View of an approximately 30-acre solar farm north of Pulpit Hill Road in Amherst, Mass. on Monday, Aug. 16, 2021.

View of an approximately 30-acre solar farm north of Pulpit Hill Road in Amherst, Mass. on Monday, Aug. 16, 2021.

A decade ago concern spread among folks who ran power grids that too much wind and solar power, which comes and goes in semi-unpredictable ways, would cause our electric system to go all wonky. I remember 10% of total output being tossed around as a possible limit, then maybe 20% max.

That was then, but this is now: At noon on Saturday, March 30, a full 56% of the electricity being consumed in the six New England states came from wind and solar without causing the power grid to even blink, according to the resource-mix database run by ISO-NewEngland, which oversees the six-state grid.

When you add hydropower and nuclear power, a whopping 82% of New England’s electricity was coming from sources that produced no emissions at all. 

The most astonishing part of that delightful result is that the majority of the renewable power, an estimated 5,964 megawatts of electricity, was coming from behind-the-meter solar panels, mostly rooftop arrays like mine. That’s a record for New England, the equivalent of five Seabrook Stations  worth of electrons produced by a zillion small photovoltaic set-ups scattered all over the place, owned by individuals or mom-and-pop stores or little organizations. 

Power to the people – quite literally!

Importantly, those five nuclear-power equivalents were mostly built in the last four years and did not require any new towers or poles or wires because they are close to users already. Speed of construction and bypassing the need for expensive new transmission are two of the big benefits of distributed solar power that sometimes get overlooked.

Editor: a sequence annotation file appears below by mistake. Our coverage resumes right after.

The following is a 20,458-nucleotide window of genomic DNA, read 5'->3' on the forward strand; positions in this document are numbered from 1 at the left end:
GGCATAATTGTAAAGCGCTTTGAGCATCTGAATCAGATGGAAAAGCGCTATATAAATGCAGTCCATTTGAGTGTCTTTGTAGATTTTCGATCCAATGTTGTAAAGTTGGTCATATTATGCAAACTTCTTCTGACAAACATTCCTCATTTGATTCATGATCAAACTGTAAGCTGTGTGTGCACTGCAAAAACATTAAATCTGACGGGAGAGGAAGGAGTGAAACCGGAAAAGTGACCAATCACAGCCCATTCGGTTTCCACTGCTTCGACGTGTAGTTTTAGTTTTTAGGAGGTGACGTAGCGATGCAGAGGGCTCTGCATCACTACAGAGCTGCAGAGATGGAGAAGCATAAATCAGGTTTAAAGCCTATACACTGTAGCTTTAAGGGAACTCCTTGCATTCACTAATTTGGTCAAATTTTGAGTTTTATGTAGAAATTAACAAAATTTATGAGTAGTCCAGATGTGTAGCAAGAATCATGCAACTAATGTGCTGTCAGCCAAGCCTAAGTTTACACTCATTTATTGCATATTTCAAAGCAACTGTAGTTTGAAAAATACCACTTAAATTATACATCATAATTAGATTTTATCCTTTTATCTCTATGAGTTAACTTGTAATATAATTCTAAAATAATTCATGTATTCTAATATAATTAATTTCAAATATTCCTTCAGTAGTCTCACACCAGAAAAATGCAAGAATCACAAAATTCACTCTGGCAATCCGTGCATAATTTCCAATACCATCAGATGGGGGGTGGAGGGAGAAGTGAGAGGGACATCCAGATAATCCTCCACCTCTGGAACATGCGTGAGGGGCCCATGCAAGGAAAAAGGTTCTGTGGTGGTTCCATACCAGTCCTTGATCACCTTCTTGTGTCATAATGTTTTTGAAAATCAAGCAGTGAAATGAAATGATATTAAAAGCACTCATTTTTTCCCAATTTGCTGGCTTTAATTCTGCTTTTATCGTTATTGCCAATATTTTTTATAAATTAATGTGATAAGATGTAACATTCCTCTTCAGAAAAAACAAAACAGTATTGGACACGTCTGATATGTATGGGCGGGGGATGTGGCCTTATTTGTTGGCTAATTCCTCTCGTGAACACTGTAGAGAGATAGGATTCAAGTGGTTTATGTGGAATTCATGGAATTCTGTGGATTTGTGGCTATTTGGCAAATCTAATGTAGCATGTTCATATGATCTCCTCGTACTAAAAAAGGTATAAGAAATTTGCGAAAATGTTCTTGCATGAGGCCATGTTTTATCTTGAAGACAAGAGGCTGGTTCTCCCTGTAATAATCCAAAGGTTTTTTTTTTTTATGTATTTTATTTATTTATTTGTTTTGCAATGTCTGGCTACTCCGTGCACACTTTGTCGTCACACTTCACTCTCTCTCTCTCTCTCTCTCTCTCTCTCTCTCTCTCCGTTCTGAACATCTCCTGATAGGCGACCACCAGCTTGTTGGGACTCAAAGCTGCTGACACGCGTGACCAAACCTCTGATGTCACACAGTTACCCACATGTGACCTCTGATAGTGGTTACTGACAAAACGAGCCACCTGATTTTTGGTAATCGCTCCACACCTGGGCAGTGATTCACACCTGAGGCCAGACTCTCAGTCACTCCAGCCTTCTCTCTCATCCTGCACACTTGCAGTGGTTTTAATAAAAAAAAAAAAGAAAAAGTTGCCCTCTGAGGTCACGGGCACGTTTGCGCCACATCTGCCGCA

What was the financial result of all this electricity being produced by systems that consume no fuel? The per-kilowatt price of power fell to zero for a while – it even hit negative one cent, whatever that means – and New England had to buy virtually no electricity from New York or Canada, whereas normally such imports make up about 10% of our consumption. 

Before you get too excited, this was an extreme case. Electricity demand is low on Saturdays and it was a breezy, sunny day with temperatures on the cool side so that the photovoltaic electronics was all operating at maximum efficiency.  Such a result happens very rarely and even on that Saturday it only lasted for three or four hours.

Still, it’s a sign of how the century-old regional electric system is changing as we pivot to keeping our economy going with much less pollution. As offshore wind ramps up (finally!) and solar installations continue at their healthy clip, days like that will become more common.

That’s a change we can celebrate, but since we’re adults we realize there are also going to be changes we don’t celebrate as we work to limit the damage we are doing to the world our grandchildren must occupy. These changes will sometimes be painful and certainly be expensive and many will require us to stop doing things we like to do.  We’ll mutter in irritation but live with it since the alternative is nobody living with much of anything. 

But enough gloom. For the moment, hooray for renewables!